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Key Measures

52-Week High $42
52-Week Low  $7
Shares Outstanding:  196 million
Market Capitalization:  $3.7 billion
BMR Target Price:  $30
BMR Sell Price:  $12

Coverage initiated April 30, 2020 at $17.30 in the Aggressive portfolio.

Company Overview. Virgin Galactic Holdings is not your typical aerospace company. It is at the forefront of providing space flights for individuals and researchers. When the service starts, space flights will launch from New Mexico and those on board will get a view of Earth and several minutes of weightlessness.

The company took its current form after a “reverse merger” in July 2019. A reverse merger is when a private company and public company merge and the former operates under the public company’s shell. The public company entity was started in 2017 as Social Capital Hedosophia Holdings, run by the fast-becoming renowned Chamath Palihapitiya,  a “blank check” company, a firm that has no business plan but is formed for the purpose of acquiring another company acquiring it.

Virgin Galactic Holdings is under the Virgin Group brand, which initially started as a record store under Richard Branson. We believe Branson to be one of the greatest tycoons who has ever lived, and who has a knack for entrepreneurship, starting and running a series of successful start-ups. He is a billionaire many times over.

The origins of Richard Branson’s manned spaceflight vision go back to 2004. This is when his Virgin Galactic company formed and subsequently inked a deal to license the technology behind SpaceshipOne, which was funded by Paul Allen (Microsoft’s co-founder and tech investor), that was designed to take customers into suborbital space (outer space but low enough so that it does not complete an orbit).

A Virgin Galactic test flight crashed in 2014 but management appears to have righted the ship after encountering some turbulence. Subsequently, in the 2018-2019 time period, two manned spaceflights were successful.

This is a brand new industry, presenting an exciting opportunity with private companies picking up the slack, since governments have reduced sending humans into space for a variety of reasons, not the least of which is funding. With technological advances, sending private individuals into space has become realistic.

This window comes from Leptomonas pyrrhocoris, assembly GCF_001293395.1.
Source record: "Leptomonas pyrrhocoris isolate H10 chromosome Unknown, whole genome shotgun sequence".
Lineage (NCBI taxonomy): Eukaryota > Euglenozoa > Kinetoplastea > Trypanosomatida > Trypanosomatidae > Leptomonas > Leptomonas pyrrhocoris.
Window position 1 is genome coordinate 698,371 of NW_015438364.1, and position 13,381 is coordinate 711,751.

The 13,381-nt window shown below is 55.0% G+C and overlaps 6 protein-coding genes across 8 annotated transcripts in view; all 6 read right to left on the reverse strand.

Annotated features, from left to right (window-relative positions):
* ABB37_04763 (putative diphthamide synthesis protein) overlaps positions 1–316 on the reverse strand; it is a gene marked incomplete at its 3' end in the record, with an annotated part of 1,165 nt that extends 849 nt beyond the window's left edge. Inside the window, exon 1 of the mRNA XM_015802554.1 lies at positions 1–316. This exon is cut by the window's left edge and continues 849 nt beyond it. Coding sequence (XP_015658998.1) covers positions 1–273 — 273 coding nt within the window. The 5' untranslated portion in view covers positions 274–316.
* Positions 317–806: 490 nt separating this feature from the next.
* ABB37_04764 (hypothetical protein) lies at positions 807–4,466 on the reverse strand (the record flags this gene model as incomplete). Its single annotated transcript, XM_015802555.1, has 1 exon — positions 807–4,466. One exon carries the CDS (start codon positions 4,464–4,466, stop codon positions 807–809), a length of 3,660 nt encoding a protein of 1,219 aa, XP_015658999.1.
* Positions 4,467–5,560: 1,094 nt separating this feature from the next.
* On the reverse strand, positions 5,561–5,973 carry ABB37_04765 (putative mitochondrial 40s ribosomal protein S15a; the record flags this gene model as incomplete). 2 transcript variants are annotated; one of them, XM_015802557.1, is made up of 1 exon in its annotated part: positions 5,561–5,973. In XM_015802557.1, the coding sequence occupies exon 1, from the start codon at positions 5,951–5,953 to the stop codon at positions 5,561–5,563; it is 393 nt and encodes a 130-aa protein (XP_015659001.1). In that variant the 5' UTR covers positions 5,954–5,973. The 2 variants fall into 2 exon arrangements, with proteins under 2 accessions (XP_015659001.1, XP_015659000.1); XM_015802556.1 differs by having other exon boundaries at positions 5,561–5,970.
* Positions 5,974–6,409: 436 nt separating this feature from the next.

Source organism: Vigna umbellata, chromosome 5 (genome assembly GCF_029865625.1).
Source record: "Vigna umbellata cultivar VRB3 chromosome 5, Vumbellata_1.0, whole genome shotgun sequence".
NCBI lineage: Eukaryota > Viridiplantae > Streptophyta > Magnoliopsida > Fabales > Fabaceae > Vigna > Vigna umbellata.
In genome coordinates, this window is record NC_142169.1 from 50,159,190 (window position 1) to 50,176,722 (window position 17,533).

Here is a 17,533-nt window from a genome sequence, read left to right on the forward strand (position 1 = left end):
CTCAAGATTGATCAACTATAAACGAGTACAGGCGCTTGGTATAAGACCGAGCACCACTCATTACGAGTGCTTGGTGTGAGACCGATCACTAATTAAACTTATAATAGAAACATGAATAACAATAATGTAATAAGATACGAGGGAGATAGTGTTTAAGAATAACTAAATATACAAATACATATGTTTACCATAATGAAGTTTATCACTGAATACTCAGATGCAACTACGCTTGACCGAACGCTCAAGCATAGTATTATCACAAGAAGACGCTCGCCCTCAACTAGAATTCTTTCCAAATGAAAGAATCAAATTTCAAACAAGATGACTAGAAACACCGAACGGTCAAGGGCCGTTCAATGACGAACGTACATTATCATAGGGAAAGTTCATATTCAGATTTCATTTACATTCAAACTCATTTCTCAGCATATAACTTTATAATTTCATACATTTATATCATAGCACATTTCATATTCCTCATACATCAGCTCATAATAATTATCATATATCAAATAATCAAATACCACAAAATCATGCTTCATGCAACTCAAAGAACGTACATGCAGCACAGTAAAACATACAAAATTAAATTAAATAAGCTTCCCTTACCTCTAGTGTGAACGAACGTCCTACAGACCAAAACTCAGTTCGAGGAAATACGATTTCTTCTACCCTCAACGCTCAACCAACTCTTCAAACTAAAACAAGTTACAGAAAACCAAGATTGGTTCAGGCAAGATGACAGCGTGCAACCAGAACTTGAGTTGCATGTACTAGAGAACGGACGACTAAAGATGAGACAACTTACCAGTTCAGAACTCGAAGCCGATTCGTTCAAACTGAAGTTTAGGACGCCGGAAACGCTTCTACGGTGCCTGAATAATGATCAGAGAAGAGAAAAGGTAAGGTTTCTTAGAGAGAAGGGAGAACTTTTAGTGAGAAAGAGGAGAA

Competitive Analysis. The good news is that Virgin Galactic does not face a lot of competition. Better yet, it won’t for the foreseeable future due to the high barriers to entry. These include the large capital investment, regulatory hurdles, and the testing start-ups need to undergo to satisfy the government and potential customers.

The two main competitors are Blue Origin and SpaceX, both privately held. The former was started by Amazon’s founder, Jeff Bezos. It has successfully launched test flights, included manned aircraft. SpaceX was founded by Elon Musk in 2002, working with governments, including delivering a payloads to the International Space Station. It plans to send private citizens to space by 2022.

Financial Analysis. The company does not currently generate any passenger revenue. It has booked reservations, which number 600 at year end 2019. Right now, these are aimed at high-net-worth people. The deposits total $80 million with another $120 million owed, working out to $333,000 per person.

The company has generated a minor amount of revenue from delivering scientific payloads. For 9M19, it was only $2 million and the firm lost $155 million. As manned spaceflights get closer to reality, we expect revenue to meaningfully pick up, and profits to follow.

Virgin Galactic has no debt, providing some breathing space until bookings pick up. There is $85 million in cash.

Stock Performance. Virgin Galactic has been on a wild ride. Since the reverse merger in October, the stock has gone from $11 to $7, and then to an all-time of $42, in its brief history.

The news that NASA approved SpaceX to carry four people into space in 2021/2022 gave credence to the business model. With SpaceX already getting the stamp of approval, can Virgin Galactic be far behind? We don’t think so.

We see continued good things from the company. It has successfully tested the rocket and signed up customers

Boeing has a 1% stake in the firm. Chamath Palihapitiya (CEO of the prior public entity, Social Capital Hedosophia and currently Chairman of the newly formed company), and his team own 27%. Palihapitiya has his own interesting history since he was an early investor in Facebook.

BMR TAKE: Virgin Galactic is a high-risk, potential high-reward investment. Those willing to bear more risk are getting in on the ground floor of an exciting opportunity with huge upside potential. This has all the elements of a big winner. There is a deep-pocketed, visionary entrepreneur; a wide moat around the business; a business in the early stages; all providing huge potential. We have moved beyond the dream phase where individuals taking space flights are the stuff of science fiction. Virgin Galactic has also passed the discussion phase. This is moving ever closer to reality.

There are those put off by the lack of revenue. We are not in that camp since we see the path to booking revenue shortly. It even has a customer list waiting once the company is ready to launch flights.

We have a $30 Target Price, which could very well prove conservative if things work out the way we believe. But know this: This will be the riskiest investment you will ever make!